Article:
Did you know that there are sharks with six (some even seven) instead of the usual five gill slits on each side? The order is named Hexanchiformes and contains only six living species. They appear like ancient extinct sharks with few modern adaptations. One of them is the bluntnose sixgill shark (closely related to the bigeyed sixgill shark).
They are widely distributed in the Pacific, Atlantic and Indian Oceans and the Mediterranean Sea and usually live at freezing and dark depths of 300 to 6,150 ft -90 to 1,875 m- (as shown here). Known to migrate vertically at night, sometimes bluntnose sixgills seem to stay in shallow waters (despite their usual sensitivity to light). For instance, between August and November each year, several specimen can be found at depths of 70 to 90 ft -21 to 27 m- during the day and as shallow as 10 ft -3 m- during the night, at least at certain locations off the coast of British Columbia, Canada. They are generally curious about divers and, at these depths, can be observed extensively. It is assumed that they followed their prey or sought out safe nursery grounds for their young, utilize plankton blooms to shade their eyes.
Bluntnose sixgills are ovoviviparous and, after probably more than two years gestation, giving birth to large litters of 22 to 108 pups. Newborn sharks are relatively big (28 in -70 cm- long) and developed, but slow and therefore vulnerable. The teeth show a strong sexual dimorphism (the male shark has more erect primary cusps than the female), which fits with the among sharks popular courting behavior of “love nips” (proven by special scars only females exhibit). They are slow-growing and therefore live long (like the Greenland shark).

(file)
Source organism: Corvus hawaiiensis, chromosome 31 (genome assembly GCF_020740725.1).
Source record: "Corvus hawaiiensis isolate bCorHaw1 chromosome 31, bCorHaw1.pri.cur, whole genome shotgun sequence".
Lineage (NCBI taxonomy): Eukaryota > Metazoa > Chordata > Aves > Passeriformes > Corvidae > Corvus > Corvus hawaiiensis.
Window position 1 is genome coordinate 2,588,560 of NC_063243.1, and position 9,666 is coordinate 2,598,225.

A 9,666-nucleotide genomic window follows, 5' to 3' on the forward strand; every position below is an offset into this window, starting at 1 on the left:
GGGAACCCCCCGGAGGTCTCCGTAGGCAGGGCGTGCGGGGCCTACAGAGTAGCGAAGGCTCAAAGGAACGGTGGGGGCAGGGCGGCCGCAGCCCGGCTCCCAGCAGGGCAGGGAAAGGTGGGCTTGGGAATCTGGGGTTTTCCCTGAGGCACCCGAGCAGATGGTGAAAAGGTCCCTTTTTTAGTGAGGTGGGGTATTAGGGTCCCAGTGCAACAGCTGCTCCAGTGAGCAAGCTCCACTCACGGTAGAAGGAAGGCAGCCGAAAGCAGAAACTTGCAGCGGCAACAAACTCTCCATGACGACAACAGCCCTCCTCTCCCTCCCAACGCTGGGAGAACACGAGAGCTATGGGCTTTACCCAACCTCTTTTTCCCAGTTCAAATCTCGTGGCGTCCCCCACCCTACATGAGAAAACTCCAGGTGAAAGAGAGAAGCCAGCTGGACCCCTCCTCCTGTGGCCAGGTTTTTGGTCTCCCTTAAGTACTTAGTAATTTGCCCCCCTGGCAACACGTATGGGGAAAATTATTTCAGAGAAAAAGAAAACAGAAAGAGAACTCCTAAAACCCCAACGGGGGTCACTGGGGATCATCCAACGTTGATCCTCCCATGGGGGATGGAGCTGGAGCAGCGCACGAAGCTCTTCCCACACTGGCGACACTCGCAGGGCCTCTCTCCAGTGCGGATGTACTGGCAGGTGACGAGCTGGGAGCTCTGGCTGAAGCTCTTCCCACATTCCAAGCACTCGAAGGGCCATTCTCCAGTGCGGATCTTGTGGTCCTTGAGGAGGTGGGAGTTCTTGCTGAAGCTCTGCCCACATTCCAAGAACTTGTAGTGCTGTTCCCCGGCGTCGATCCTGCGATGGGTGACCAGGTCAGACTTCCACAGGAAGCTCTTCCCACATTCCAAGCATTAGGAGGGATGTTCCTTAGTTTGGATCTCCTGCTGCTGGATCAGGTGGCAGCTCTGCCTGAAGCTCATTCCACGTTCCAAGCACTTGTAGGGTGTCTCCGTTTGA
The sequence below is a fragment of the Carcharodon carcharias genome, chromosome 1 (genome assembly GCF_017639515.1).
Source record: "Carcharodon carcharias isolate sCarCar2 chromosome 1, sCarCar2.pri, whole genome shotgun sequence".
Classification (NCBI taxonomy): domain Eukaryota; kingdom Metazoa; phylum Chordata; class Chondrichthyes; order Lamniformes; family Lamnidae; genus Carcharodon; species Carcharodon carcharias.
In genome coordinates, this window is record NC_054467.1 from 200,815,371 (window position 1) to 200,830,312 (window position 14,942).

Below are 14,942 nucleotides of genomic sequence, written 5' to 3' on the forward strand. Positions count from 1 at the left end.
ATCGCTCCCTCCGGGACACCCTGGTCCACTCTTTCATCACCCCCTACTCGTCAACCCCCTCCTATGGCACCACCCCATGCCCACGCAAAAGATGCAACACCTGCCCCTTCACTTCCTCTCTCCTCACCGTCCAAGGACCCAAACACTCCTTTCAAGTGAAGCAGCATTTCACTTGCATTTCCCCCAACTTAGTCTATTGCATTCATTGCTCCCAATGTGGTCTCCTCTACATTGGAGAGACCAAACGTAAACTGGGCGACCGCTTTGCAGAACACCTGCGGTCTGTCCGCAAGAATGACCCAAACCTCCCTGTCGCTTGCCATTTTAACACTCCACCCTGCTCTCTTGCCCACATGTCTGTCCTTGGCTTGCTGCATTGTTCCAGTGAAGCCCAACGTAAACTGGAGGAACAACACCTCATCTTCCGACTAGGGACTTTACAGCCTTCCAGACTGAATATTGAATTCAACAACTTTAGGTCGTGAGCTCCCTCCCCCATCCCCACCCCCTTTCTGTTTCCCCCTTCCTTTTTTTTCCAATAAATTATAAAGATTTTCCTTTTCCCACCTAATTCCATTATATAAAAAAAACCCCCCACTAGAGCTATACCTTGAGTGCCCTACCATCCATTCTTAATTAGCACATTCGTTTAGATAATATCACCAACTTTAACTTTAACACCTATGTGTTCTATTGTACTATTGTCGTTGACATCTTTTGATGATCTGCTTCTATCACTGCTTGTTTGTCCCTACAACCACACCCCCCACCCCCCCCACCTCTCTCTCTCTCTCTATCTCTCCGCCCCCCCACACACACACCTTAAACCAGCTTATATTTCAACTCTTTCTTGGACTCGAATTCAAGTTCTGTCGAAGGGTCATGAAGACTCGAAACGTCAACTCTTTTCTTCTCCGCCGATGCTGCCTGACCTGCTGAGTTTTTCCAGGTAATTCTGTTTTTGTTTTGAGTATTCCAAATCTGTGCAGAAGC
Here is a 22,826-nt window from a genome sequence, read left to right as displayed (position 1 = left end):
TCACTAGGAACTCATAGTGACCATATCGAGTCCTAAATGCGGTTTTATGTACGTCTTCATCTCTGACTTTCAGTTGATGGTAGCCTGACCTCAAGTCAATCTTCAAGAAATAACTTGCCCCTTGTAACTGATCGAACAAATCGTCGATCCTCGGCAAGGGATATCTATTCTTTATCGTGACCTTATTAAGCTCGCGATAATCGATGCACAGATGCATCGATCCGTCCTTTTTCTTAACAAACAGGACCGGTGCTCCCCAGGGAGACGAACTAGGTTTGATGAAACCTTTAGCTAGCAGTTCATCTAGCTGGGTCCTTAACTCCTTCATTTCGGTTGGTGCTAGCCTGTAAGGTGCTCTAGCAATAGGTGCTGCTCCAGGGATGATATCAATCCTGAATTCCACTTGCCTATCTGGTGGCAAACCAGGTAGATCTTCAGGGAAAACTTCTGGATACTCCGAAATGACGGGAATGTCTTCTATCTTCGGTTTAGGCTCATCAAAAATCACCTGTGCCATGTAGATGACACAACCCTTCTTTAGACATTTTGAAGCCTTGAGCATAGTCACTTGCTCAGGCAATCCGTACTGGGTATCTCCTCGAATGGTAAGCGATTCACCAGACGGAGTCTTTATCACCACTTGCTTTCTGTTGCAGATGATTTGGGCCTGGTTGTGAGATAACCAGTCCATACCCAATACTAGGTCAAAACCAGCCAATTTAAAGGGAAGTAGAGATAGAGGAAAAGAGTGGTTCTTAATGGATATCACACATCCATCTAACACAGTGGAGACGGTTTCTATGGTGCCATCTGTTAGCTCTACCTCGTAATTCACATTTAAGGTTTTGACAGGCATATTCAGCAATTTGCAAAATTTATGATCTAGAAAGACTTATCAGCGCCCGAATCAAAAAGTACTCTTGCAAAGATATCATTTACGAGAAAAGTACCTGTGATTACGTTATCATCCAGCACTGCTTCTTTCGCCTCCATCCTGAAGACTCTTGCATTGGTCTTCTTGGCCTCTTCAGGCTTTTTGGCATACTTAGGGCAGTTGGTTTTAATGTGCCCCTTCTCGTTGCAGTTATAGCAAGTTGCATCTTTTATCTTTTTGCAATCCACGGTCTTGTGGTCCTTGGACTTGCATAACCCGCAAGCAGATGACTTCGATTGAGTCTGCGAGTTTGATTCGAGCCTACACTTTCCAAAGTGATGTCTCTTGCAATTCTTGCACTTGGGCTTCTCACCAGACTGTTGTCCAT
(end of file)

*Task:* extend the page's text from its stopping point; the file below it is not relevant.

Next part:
Like all sharks, bluntnose sixgills have specialized senses. Since their portion of the brain are proportionately small, it seems that electroreception and hearing are relatively unimportant. But their olfactory bulbs are very large (about 8% of total brain weight), and their eyes are well adapted to deep-sea light conditions. Their iris is non-contractile and their retinas are completely populated by rods (and no cones, thus no color vision) “with very long rod outer segments to give it maximal sensitivity at those wavelengths of light that predominate in the deep-sea”. They are predators, but scavenge on whale carcasses, too.
Growing to 16 ft -4.9 m- in length, bluntnose sixgills are captured in commercial fisheries (often incidentally), but also targeted by sport fisheries. Young ones are known to snap and trash when touched or captured, but older ones are lethargic and don’t fight. Bluntnose sixgills pose no danger to humans, despite being one of only 11 shark species that regularly exceed 13 ft -4 m- in length. The catch is used for fresh, smoked, salted or dried food products, as well as liver oil, fish meal and pet food. Their population is near threatened worldwide and severely depleted regionally, e.g. in the Northeast Pacific. Since visiting divers inject between five and ten million tourist dollars into the local economy of British Columbia each year due to the shallow-water bluntnose sixgills there, in 1997 the British Columbia government made it illegal for recreational or commercial fishermen to possess even a single carcass of this species caught by any means. I hope that more governments decide to protect these sluggish “Jurassic monsters”.
Sources: here, here, here and here